You are about to embark on one of the most exciting and challenging times in your young adult life. Moving from a familiar and highly structured environment, to one that requires you to make many choices and decisions, can be tricky. This is difficult for most young people, especially during the first weeks of college. You will be expected to:
- navigate a large campus (sometimes not very well sign-posted);
- work with and around large numbers of people whom you do not know;
- organise your time and study independently;
- use the college library and a Virtual Learning Environment (VLE) to locate all of your course content;
- work within a timetable that might change at the last minute;
- belong to different groups simultaneously (Faculty, School, Department course);
- learn with a group of students which may change each term.
You may also be living away from home which involves the additional challenge of cooking your own meals, and doing your own washing. However, follow these top tips and you can decrease the stress and anxiety that sometimes accompanies important changes in life.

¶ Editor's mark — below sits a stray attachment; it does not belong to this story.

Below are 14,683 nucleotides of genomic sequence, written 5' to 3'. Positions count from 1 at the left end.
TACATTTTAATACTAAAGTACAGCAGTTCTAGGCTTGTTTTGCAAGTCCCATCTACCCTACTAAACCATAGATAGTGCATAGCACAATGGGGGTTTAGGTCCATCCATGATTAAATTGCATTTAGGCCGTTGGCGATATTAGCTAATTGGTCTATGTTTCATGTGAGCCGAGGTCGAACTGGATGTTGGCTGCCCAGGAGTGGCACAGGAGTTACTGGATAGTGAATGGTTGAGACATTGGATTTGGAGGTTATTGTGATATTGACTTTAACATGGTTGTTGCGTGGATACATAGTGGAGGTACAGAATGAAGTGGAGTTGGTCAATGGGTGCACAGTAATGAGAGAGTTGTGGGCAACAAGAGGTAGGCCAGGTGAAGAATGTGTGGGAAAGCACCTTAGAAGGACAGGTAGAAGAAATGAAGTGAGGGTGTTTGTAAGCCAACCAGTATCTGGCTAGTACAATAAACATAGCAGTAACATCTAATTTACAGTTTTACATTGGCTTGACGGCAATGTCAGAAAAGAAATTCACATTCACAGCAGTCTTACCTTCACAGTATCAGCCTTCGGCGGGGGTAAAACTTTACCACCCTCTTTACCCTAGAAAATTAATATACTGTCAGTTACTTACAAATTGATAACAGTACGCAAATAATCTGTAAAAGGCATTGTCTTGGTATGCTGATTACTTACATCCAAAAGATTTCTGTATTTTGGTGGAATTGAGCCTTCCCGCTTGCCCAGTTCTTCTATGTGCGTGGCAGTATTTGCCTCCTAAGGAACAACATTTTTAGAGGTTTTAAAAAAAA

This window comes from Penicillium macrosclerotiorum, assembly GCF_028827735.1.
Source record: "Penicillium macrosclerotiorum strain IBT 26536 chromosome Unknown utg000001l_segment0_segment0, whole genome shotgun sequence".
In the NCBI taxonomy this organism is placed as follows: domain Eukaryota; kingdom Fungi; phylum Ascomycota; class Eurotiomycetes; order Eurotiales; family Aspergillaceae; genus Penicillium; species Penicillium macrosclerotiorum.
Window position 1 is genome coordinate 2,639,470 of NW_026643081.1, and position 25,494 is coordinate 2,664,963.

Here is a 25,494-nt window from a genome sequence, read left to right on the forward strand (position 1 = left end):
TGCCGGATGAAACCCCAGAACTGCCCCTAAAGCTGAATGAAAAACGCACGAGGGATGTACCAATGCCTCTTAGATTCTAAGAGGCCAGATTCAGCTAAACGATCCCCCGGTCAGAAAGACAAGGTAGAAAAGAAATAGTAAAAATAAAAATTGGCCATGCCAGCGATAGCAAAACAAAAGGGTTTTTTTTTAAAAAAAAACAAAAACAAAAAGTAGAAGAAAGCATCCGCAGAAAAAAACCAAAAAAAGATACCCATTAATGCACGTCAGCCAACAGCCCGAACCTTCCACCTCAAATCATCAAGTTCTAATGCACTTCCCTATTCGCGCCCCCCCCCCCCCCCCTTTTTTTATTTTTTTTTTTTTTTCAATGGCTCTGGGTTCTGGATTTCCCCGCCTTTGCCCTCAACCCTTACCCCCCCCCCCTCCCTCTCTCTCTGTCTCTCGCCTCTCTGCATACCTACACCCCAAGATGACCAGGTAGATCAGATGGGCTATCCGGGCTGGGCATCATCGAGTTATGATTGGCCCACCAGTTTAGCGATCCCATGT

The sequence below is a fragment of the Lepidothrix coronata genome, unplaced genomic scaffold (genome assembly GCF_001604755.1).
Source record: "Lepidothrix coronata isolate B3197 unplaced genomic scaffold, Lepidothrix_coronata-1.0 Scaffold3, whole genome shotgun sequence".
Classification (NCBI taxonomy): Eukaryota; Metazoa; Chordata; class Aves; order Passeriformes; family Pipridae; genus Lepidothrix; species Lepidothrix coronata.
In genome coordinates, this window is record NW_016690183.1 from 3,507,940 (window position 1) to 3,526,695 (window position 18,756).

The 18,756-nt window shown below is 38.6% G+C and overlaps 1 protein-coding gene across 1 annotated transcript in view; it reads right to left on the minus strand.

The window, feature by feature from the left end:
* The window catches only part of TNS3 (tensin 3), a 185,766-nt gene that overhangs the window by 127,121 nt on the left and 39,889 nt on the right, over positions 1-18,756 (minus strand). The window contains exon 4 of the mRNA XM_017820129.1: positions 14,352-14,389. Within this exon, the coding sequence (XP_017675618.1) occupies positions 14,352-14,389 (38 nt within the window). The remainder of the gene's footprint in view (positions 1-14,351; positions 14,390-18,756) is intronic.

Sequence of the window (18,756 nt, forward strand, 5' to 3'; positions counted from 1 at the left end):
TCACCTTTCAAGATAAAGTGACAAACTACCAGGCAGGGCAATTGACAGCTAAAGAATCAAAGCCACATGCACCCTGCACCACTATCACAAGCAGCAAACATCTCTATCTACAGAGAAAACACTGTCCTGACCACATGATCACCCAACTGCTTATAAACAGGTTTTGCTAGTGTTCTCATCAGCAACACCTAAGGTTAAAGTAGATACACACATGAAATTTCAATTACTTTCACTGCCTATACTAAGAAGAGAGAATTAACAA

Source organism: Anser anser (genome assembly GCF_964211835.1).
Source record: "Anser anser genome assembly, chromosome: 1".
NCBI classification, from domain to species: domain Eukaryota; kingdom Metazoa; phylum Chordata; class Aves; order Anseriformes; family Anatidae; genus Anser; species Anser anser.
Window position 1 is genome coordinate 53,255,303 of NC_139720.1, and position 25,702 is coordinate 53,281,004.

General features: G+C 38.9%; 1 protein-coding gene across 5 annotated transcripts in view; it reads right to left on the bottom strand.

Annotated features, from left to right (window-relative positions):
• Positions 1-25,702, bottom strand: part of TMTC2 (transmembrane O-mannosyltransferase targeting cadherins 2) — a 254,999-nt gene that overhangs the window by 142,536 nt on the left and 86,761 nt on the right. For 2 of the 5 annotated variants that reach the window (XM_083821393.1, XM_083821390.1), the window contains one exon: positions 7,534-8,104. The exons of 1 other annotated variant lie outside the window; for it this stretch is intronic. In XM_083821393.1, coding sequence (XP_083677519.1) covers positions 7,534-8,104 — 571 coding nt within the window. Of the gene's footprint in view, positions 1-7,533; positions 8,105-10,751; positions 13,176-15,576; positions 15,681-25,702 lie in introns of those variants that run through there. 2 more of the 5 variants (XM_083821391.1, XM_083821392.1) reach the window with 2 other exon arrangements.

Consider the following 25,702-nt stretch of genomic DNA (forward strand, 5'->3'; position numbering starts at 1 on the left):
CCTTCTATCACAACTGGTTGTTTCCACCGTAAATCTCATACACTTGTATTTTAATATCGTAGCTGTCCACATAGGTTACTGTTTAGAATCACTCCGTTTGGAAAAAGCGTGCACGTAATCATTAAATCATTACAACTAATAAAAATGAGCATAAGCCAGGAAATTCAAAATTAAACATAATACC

1. Be aware of your strengths and challenges. You need to be confident about your strengths but also aware of your challenges, and how these relate to managing your course. Talk about these at home. Have a clear idea of what kind of help you might need in college, before you attend any meetings with college staff. Think about how you are going to manage independent study, and the changes that you might need to make, for example, moving from support provided by other people, to using technology. Be open to new ways of organising your time and your tasks.
2. Acknowledge the benefits of disclosure. The first and very important task that you will have to undertake, is to register with the Disability Service in college, before classes begin. You may already have received an invitation to an orientation meeting or event. Nobody likes to be assigned to a group with the label ‘disability’, but this is how supports are organised in college, so accept it. When you register with the Disability Service you will have a Needs Assessment, and this is an opportunity for you to ‘disclose’ the challenges that you may have in college. Students who disclose a disability early on in their college career are more likely to succeed than those who choose to ‘go it alone.’